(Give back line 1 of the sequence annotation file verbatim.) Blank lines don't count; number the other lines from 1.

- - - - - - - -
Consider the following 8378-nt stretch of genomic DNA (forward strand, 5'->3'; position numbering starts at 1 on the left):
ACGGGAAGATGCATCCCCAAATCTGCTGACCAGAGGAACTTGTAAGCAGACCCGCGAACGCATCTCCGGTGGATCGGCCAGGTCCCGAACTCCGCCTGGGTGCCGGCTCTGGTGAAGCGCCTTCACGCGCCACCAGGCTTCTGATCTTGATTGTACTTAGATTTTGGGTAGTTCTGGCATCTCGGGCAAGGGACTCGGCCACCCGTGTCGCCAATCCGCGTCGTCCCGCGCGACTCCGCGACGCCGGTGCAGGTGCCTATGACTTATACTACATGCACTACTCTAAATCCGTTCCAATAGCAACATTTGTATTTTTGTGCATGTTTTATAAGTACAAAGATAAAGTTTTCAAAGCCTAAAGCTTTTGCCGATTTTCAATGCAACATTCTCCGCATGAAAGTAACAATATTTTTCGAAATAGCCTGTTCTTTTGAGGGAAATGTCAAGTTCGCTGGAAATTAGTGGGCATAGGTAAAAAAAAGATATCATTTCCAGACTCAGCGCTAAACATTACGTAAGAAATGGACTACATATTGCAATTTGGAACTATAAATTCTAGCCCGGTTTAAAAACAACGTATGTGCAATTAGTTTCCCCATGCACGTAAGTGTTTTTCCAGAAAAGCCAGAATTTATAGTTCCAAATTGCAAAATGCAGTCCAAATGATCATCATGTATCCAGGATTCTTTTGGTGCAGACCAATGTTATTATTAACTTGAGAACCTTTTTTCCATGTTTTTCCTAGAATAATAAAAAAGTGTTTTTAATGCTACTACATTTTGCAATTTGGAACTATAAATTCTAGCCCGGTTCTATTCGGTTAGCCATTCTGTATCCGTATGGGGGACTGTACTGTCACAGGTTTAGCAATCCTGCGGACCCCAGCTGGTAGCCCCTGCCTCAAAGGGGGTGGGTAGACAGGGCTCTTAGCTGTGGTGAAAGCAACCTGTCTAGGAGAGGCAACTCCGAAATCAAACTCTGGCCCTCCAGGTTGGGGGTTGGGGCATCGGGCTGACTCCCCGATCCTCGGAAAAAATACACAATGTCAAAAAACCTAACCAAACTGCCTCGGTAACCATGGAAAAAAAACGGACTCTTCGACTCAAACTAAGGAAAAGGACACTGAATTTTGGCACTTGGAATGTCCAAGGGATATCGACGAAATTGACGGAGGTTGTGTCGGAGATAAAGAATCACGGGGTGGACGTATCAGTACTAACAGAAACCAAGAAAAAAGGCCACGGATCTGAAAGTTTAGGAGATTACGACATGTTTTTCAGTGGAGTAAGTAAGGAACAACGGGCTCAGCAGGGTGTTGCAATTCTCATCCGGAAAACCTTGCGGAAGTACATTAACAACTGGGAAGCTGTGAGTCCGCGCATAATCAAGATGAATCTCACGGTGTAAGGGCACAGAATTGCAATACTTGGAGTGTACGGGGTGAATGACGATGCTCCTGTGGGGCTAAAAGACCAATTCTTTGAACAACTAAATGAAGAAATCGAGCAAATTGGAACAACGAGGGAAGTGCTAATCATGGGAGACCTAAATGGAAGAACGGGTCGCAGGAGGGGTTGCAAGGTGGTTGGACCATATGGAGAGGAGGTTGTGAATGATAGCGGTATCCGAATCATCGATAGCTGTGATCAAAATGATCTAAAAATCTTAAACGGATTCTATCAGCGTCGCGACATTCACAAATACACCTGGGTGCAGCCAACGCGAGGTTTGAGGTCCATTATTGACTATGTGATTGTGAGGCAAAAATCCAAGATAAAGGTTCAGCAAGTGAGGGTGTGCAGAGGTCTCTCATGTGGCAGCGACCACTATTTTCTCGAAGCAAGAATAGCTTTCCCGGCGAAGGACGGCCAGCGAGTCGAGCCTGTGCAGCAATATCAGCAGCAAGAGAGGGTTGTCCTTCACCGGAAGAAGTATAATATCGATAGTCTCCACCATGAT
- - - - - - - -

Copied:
Consider the following 8378-nt stretch of genomic DNA (forward strand, 5'->3'; position numbering starts at 1 on the left):